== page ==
I would say it just feels good. But the race, you're going to see a lot of passing. It's open for everybody. Anybody can win.
Cain: Before we open it up for questions, this is the fifth pole of the season for Honda and the second for the manufacturer here at California Speedway. The other came with Gil de Ferran when he set the world closed-course speed record of 30.255 seconds, 241.428 miles per hour, coming in the year 2000.
Q: Last year we had 73 lead changes, 19 leaders. Do you think it's going to be a similar kind of race?
Junqueira: I think Tony is so fast, that I don't know. There's going to be some passing, but not as last year.
Kanaan: I think there's going to be a lot of passing, for sure. People are going to try to take care of each other a little bit more. Last year it kind of got crazy in the middle of the race. I don't want to predict anything, but I think definitely you're still going to see a lot of lead changes. Nobody wants to lead, that's the thing. Last year I had a problem. I was going up in the front. My guys are yelling at me on the radio to go back in the back. I'm like, "What's the deal?" Obviously, you want to try to save your engine, save a little bit of fuel.
The stints here are just 33 laps. They designate the pit stops. I think it's going to be a little bit easier. They're not going to try to stop early unless they have a problem. Otherwise, you're going to go all the way to 33.
da Matta: Well, I think it's going to be very similar to last year, too. Last year we had the problem like nobody wanted to lead because of fuel economy and of course because of the engine durability, too. This year, we only have the engine durability part. The fuel economy, nobody has to really worry about it.
But still I don't think many guys are going to be leading, especially early in the race. I mean, you want to be in the front of the pack, but not leading.
Q: Your last oval was a couple months ago. How difficult is it to transition from the mindset of the road circuits to the high-speed oval?
Kanaan: I would say it's not difficult. Especially, a speedway it's easier. I think if it were a mile oval, it would feel more. The superspeedway, it's so big, you have the time to get used to it. You start everything, you have a lot of patience. The weekend flows by because you're not in a hurry. It's a race that you see everybody is really calm before the race because nobody's trying hard enough, because qualifying is not that important.
The transition, it's definitely a little bit, but I couldn't feel the difference between Australia and here. I would say if it was a mile oval, yeah, I would feel a lot more.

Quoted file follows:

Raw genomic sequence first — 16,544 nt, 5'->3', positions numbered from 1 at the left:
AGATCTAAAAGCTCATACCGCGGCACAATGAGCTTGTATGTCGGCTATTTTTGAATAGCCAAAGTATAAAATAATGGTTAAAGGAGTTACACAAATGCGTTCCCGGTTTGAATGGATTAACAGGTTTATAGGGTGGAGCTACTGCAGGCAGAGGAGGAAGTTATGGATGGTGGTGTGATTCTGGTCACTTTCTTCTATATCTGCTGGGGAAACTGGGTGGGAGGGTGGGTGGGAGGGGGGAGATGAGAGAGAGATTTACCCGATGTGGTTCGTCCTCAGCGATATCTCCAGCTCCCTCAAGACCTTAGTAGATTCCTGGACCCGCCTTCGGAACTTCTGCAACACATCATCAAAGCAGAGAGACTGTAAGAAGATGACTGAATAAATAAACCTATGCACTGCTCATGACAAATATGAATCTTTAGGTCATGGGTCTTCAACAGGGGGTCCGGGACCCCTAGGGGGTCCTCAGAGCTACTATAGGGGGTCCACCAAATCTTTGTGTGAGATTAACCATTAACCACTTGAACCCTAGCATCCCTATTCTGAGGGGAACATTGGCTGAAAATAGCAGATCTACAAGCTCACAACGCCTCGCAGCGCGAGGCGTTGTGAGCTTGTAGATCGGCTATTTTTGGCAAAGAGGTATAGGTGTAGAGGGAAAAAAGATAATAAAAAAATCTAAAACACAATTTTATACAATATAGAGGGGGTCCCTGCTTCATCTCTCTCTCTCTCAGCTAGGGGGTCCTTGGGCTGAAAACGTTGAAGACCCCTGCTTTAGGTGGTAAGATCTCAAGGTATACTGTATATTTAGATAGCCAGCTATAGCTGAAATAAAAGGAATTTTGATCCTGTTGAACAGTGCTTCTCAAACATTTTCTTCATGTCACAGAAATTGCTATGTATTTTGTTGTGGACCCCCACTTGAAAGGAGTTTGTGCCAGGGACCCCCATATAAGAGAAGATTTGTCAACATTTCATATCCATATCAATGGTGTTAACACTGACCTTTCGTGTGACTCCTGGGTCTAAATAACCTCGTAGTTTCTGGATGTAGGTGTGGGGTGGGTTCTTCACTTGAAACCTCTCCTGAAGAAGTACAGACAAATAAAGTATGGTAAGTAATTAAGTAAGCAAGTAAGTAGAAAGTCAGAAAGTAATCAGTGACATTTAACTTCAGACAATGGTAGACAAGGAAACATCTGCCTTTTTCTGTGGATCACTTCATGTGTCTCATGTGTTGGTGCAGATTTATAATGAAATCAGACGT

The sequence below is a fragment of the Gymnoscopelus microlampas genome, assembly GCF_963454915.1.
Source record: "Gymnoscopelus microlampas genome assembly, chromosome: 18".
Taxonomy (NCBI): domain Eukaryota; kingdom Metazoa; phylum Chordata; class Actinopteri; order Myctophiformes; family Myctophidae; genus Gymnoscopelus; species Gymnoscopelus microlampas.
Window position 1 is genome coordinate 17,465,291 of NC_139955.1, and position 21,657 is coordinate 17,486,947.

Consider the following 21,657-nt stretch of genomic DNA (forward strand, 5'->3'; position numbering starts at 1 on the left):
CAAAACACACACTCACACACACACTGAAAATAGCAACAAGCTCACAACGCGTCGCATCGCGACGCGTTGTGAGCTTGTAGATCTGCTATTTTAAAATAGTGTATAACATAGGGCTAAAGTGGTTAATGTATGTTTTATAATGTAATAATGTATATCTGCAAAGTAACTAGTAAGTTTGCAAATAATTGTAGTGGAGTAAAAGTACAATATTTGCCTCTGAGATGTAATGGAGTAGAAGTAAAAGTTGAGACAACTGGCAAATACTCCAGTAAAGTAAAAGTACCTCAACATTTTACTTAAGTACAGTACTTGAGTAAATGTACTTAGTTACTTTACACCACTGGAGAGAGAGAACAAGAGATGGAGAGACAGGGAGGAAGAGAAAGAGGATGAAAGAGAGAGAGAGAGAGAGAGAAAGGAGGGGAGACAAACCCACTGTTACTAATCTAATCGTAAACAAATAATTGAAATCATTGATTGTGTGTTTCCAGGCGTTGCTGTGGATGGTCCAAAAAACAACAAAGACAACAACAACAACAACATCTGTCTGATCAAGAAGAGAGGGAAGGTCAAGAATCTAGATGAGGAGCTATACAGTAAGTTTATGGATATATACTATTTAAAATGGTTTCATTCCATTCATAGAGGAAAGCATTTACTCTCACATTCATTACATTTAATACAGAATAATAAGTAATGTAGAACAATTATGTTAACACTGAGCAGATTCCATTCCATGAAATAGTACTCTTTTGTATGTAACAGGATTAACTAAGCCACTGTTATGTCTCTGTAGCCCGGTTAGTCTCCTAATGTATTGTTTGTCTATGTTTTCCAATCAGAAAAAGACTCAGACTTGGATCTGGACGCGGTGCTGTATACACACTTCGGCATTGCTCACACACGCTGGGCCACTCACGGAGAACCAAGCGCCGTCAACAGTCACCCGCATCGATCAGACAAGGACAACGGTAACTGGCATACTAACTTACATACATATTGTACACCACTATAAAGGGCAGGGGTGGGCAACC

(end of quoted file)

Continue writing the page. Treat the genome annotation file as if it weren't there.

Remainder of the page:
Q: You guys did 40 laps in conditions that, from what I could see on television, were not good enough to drive a street car in. This time you have good weather, you've got a high-speed oval. How is the transition between those two situations for you?
Kanaan: Let's not even talk about last weekend because it's not worth it.
But I think there is no transition. It's mentally this race is a lot tougher. I would say probably it's the same as last weekend because last weekend was tough, just on the mental side. I needed a blanket in my car because it was freezing. Mentally, it's the most stressful race for me, here at least. Physically it's okay. It's an oval. Mentally, you have to pay a lot of attention, you're running so close to each other that you can't just joke around. Especially when you have too many cars around, sometimes your car does something that you're not expecting it to. You have a tendency to be a little bit more tense, grasp the steering wheel a little harder. You have to pace yourself to relax during the race.
Q: They changed the rules to make you stop. They've given you plenty of fuel. Why wouldn't you want to run out in front?
Junqueira: Because if you save fuel, when you come in, you put less fuel in. You make a quicker pit stop.
Again, having said that, pit stops here, if you lose two seconds, you're out on the track in the pack again, you're going to be in the front again. Honestly, you may be right. We maybe wanted to run in the front a little bit more because doesn't matter how long is your pit stop, as long as you're in the pack, you can still be in the front. You have to worry about having a good car and setting up your car for the last pit stop.
da Matta: Not only saving fuel, but why you're going to lead? The same question goes the other way. Why are you going to lead? You are just going to be in front of everybody, putting stress on the engine because you're not lifting as much. You're not going to pull away, you know that.
Junqueira: You can stop on the pit stop and come from first to 15th with two or three more seconds on fuel than the other guys. Then if you go to the back of the pack, it's better to run second or third than go back to the pack.